Designing an Operating System for a User-Driven City
We wrote about DIYcity back in late October shortly after its launch. During its roughly six month life span, the budding online project has successfully created a forum for a global community of users to discuss ways that technologies can be utilized to make their respective cities run more efficiently and move towards a more sustainable model. Over that time, creator John Geraci has noticed one overarching challenge begin to emerge, an issue he identifies in a recent post by asking the question, “Can we, collectively, come up with a complete set of tools that ordinary people everywhere can plug into to make their cities work better?”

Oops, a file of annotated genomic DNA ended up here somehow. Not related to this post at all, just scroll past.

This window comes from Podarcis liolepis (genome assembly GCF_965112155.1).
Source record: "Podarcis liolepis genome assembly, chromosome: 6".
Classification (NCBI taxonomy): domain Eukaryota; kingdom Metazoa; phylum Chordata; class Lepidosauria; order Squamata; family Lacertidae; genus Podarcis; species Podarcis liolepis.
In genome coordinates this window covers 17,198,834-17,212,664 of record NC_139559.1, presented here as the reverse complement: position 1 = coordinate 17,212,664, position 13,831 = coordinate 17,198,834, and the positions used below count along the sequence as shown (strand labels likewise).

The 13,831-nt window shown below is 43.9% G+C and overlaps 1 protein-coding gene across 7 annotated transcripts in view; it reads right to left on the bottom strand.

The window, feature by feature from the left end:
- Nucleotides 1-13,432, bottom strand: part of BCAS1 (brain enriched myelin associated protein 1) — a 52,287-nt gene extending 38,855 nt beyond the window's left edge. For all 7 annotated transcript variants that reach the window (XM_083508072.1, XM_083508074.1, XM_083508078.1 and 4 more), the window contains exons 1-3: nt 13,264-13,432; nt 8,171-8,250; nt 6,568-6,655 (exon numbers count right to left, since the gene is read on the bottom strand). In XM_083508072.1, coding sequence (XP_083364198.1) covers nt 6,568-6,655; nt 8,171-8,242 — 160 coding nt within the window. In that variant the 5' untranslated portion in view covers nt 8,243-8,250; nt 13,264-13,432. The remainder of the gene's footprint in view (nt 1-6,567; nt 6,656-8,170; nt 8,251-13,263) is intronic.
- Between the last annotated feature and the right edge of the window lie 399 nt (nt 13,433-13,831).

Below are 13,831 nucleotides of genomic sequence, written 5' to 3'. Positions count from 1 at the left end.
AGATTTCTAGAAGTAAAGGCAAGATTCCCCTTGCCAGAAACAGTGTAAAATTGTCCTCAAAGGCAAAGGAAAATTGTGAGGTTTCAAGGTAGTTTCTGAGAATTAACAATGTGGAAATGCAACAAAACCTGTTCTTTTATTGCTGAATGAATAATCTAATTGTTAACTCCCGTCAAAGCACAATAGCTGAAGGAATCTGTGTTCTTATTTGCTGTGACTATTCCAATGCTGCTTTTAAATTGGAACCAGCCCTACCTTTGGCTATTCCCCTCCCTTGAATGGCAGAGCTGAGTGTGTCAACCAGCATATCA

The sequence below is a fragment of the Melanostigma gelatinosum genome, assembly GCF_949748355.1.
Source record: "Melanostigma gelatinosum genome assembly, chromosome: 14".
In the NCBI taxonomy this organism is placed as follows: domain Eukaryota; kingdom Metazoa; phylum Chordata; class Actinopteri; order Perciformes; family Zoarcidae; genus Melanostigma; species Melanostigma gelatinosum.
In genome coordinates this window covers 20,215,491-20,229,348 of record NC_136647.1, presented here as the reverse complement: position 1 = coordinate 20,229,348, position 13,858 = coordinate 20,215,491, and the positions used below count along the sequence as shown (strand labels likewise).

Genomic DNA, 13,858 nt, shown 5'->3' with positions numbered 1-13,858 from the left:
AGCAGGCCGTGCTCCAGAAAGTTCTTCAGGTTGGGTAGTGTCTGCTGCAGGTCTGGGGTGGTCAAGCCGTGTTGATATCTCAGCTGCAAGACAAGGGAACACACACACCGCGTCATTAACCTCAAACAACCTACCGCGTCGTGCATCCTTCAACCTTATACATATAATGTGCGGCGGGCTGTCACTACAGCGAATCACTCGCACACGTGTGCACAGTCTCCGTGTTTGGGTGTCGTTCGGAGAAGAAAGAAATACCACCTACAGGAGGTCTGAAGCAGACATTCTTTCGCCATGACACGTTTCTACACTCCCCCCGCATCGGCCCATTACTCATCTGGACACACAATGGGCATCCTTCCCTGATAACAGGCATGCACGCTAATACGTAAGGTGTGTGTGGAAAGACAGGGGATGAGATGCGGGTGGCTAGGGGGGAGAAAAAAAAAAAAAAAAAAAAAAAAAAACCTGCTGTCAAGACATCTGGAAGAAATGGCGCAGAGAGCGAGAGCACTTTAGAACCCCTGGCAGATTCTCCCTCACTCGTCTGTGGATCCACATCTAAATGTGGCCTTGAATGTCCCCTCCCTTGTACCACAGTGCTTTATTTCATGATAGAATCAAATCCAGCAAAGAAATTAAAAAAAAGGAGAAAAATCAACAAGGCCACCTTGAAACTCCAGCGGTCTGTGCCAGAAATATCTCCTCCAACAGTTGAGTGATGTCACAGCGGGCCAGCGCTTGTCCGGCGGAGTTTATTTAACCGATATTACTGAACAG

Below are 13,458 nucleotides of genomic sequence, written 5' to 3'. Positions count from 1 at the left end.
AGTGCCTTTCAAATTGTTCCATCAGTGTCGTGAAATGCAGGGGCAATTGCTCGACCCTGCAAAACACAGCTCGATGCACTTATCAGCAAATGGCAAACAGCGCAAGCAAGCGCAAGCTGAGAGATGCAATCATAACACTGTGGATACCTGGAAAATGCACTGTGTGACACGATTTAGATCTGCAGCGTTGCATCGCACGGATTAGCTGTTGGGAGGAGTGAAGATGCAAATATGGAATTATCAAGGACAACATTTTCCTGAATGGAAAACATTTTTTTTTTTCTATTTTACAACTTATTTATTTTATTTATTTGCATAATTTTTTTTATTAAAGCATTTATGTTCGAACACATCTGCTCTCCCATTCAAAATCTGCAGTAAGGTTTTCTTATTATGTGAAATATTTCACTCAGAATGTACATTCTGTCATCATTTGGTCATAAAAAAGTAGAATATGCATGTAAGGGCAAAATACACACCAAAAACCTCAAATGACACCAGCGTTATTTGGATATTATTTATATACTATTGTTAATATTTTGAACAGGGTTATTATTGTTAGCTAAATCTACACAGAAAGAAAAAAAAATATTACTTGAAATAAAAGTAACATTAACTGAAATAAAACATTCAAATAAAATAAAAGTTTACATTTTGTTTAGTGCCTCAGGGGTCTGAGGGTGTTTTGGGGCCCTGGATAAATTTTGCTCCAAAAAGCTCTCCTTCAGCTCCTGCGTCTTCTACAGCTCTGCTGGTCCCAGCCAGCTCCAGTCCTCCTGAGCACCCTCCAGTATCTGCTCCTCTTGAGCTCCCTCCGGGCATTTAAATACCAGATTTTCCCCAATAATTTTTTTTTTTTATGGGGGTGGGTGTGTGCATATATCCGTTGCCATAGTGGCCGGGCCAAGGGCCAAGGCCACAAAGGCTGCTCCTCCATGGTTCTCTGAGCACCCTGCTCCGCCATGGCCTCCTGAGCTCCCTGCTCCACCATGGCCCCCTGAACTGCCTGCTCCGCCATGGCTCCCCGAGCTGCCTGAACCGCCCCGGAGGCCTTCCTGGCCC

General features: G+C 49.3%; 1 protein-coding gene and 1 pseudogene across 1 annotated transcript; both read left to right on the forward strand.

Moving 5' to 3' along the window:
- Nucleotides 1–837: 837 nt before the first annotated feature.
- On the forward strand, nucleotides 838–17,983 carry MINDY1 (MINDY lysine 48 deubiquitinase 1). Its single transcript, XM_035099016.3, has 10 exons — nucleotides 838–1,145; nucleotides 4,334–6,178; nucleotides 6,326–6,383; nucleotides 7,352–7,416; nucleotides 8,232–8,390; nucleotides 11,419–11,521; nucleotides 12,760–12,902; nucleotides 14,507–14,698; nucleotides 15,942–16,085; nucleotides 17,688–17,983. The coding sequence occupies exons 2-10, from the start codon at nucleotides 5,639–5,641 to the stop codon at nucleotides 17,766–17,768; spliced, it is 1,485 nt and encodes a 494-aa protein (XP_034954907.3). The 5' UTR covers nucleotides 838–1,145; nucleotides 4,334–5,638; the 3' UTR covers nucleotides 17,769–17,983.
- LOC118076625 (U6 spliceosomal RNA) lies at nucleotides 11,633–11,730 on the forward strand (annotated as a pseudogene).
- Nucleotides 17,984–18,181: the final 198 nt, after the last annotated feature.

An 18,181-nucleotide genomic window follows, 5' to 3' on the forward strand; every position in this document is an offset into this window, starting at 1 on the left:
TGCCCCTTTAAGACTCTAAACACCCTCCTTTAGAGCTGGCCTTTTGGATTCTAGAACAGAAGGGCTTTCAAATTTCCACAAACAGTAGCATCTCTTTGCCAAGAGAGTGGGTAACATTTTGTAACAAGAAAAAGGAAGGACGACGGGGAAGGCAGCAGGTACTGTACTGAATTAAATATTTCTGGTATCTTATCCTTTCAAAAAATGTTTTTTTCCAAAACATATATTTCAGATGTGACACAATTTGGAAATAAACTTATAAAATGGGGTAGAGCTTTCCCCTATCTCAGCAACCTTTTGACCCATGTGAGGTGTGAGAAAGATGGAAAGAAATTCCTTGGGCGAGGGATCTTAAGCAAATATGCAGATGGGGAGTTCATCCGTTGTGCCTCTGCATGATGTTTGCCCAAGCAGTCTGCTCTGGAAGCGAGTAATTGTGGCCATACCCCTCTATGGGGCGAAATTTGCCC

He envisions a city where information flows easily through local government, its residents and seamlessly in between, producing a tight ecology of sharing that can transform ideas from conversation to implementation. He explains the long term goals:
I want people to be able to come to DIYcity, look through an index of (open source) applications, find the ones that are set up for their city and use them, or else set them up for their city if they aren’t configured yet. One person should be able to come to the site, and with a little bit of energy activate a whole new service for his or her city.
That is the Do-It-Yourself City. That’s what we’re working towards.
And while our government may finally be stepping up to tackle some of these issues, DIYcity’s citizen-centric design enables the public to function autonomously to bring about change without the need for this level of collaboration. However at any stage throughout the development, if government agencies want to get on board with making things happen, all the better.
[image via Deviant Art]